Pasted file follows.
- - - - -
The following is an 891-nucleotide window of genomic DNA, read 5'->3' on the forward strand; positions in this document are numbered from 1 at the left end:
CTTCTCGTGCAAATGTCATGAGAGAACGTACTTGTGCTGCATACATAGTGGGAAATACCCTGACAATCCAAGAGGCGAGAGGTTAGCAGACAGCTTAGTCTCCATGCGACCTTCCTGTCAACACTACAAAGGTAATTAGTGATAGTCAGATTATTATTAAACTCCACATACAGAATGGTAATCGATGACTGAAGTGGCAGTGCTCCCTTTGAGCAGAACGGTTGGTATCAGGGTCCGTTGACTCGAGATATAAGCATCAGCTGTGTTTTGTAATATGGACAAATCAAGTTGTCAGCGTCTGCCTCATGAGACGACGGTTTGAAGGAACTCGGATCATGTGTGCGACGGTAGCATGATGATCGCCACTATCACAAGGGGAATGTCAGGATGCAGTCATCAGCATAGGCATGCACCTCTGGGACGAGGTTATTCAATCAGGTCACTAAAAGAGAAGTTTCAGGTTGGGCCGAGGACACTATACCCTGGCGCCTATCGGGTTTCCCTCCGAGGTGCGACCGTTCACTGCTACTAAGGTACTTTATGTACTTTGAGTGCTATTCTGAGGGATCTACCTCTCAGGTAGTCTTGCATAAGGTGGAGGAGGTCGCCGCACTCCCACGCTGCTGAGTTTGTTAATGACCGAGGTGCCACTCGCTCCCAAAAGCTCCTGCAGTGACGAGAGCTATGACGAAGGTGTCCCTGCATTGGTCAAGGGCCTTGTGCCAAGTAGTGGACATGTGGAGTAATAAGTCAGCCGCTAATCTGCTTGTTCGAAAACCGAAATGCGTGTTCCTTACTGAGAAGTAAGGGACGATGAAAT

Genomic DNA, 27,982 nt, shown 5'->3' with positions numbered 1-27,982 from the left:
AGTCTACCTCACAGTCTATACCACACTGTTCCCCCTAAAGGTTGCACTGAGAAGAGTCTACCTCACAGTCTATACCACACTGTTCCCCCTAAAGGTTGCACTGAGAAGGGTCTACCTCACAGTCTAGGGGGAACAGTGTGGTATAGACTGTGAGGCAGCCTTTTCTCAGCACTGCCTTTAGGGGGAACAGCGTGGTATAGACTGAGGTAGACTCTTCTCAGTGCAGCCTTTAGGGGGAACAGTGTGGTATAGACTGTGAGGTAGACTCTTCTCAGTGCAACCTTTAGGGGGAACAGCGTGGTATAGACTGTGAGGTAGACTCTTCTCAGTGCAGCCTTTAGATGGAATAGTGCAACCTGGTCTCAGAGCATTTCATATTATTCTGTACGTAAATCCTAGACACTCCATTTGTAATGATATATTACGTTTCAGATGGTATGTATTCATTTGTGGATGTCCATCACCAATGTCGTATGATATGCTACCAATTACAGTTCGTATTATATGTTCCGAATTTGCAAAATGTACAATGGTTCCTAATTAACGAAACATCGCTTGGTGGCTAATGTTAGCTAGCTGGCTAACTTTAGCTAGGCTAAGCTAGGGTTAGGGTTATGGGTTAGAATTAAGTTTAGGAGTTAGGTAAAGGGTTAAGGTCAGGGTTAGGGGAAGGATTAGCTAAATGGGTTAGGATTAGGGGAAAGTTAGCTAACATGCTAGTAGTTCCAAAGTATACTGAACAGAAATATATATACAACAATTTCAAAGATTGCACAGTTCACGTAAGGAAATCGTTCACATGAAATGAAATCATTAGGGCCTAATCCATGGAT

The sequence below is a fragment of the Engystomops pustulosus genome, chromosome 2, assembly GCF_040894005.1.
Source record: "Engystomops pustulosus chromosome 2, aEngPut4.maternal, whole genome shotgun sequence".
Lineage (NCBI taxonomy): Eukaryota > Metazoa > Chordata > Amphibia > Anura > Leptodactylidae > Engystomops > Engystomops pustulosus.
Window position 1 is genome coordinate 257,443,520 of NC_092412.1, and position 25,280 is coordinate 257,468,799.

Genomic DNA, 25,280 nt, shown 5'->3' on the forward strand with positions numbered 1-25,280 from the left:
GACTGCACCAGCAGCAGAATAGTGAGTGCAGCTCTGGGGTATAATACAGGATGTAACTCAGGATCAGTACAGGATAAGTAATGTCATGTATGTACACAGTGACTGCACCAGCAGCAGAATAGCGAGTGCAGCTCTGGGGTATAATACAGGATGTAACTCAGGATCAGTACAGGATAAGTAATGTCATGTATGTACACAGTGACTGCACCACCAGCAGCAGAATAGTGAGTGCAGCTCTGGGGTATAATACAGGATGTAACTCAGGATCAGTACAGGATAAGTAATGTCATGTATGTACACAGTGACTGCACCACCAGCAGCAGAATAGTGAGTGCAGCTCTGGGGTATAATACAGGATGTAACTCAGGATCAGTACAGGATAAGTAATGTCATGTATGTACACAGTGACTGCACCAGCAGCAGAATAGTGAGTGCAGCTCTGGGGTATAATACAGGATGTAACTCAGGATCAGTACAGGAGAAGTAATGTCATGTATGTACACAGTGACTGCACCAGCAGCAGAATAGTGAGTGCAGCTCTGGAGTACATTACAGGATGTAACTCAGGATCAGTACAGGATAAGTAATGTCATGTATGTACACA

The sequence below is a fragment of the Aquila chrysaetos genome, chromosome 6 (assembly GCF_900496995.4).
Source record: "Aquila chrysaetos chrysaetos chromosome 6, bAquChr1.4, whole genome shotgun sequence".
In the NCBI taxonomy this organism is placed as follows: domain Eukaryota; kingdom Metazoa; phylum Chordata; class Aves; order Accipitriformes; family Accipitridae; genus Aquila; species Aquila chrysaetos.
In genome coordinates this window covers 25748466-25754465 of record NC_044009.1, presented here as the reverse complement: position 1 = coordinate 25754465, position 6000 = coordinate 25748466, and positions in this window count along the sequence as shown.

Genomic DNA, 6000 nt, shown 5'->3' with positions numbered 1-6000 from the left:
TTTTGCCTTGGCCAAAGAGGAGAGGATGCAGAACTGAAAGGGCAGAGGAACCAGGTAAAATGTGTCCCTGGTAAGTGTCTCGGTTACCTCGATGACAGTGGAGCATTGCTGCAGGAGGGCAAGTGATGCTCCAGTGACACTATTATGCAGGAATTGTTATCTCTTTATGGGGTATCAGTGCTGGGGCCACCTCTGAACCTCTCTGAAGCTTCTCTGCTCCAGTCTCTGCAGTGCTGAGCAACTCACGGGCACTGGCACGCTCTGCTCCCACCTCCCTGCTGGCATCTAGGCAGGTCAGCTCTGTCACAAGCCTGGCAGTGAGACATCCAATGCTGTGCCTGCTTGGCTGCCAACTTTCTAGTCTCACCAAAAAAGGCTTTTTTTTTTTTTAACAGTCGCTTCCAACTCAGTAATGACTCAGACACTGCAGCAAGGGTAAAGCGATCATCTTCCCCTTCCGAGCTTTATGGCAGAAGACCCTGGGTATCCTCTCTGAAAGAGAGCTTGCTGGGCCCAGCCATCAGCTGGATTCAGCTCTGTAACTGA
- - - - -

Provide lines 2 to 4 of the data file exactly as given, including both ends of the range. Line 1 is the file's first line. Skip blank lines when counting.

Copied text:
CTTCTCGTGCAAATGTCATGAGAGAACGTACTTGTGCTGCATACATAGTGGGAAATACCCTGACAATCCAAGAGGCGAGAGGTTAGCAGACAGCTTAGTCTCCATGCGACCTTCCTGTCAACACTACAAAGGTAATTAGTGATAGTCAGATTATTATTAAACTCCACATACAGAATGGTAATCGATGACTGAAGTGGCAGTGCTCCCTTTGAGCAGAACGGTTGGTATCAGGGTCCGTTGACTCGAGATATAAGCATCAGCTGTGTTTTGTAATATGGACAAATCAAGTTGTCAGCGTCTGCCTCATGAGACGACGGTTTGAAGGAACTCGGATCATGTGTGCGACGGTAGCATGATGATCGCCACTATCACAAGGGGAATGTCAGGATGCAGTCATCAGCATAGGCATGCACCTCTGGGACGAGGTTATTCAATCAGGTCACTAAAAGAGAAGTTTCAGGTTGGGCCGAGGACACTATACCCTGGCGCCTATCGGGTTTCCCTCCGAGGTGCGACCGTTCACTGCTACTAAGGTACTTTATGTACTTTGAGTGCTATTCTGAGGGATCTACCTCTCAGGTAGTCTTGCATAAGGTGGAGGAGGTCGCCGCACTCCCACGCTGCTGAGTTTGTTAATGACCGAGGTGCCACTCGCTCCCAAAAGCTCCTGCAGTGACGAGAGCTATGACGAAGGTGTCCCTGCATTGGTCAAGGGCCTTGTGCCAAGTAGTGGACATGTGGAGTAATAAGTCAGCCGCTAATCTGCTTGTTCGAAAACCGAAATGCGTGTTCCTTACTGAGAAGTAAGGGACGATGAAAT

Genomic DNA, 27,982 nt, shown 5'->3' with positions numbered 1-27,982 from the left:
AGTCTACCTCACAGTCTATACCACACTGTTCCCCCTAAAGGTTGCACTGAGAAGAGTCTACCTCACAGTCTATACCACACTGTTCCCCCTAAAGGTTGCACTGAGAAGGGTCTACCTCACAGTCTAGGGGGAACAGTGTGGTATAGACTGTGAGGCAGCCTTTTCTCAGCACTGCCTTTAGGGGGAACAGCGTGGTATAGACTGAGGTAGACTCTTCTCAGTGCAGCCTTTAGGGGGAACAGTGTGGTATAGACTGTGAGGTAGACTCTTCTCAGTGCAACCTTTAGGGGGAACAGCGTGGTATAGACTGTGAGGTAGACTCTTCTCAGTGCAGCCTTTAGATGGAATAGTGCAACCTGGTCTCAGAGCATTTCATATTATTCTGTACGTAAATCCTAGACACTCCATTTGTAATGATATATTACGTTTCAGATGGTATGTATTCATTTGTGGATGTCCATCACCAATGTCGTATGATATGCTACCAATTACAGTTCGTATTATATGTTCCGAATTTGCAAAATGTACAATGGTTCCTAATTAACGAAACATCGCTTGGTGGCTAATGTTAGCTAGCTGGCTAACTTTAGCTAGGCTAAGCTAGGGTTAGGGTTATGGGTTAGAATTAAGTTTAGGAGTTAGGTAAAGGGTTAAGGTCAGGGTTAGGGGAAGGATTAGCTAAATGGGTTAGGATTAGGGGAAAGTTAGCTAACATGCTAGTAGTTCCAAAGTATACTGAACAGAAATATATATACAACAATTTCAAAGATTGCACAGTTCACGTAAGGAAATCGTTCACATGAAATGAAATCATTAGGGCCTAATCCATGGAT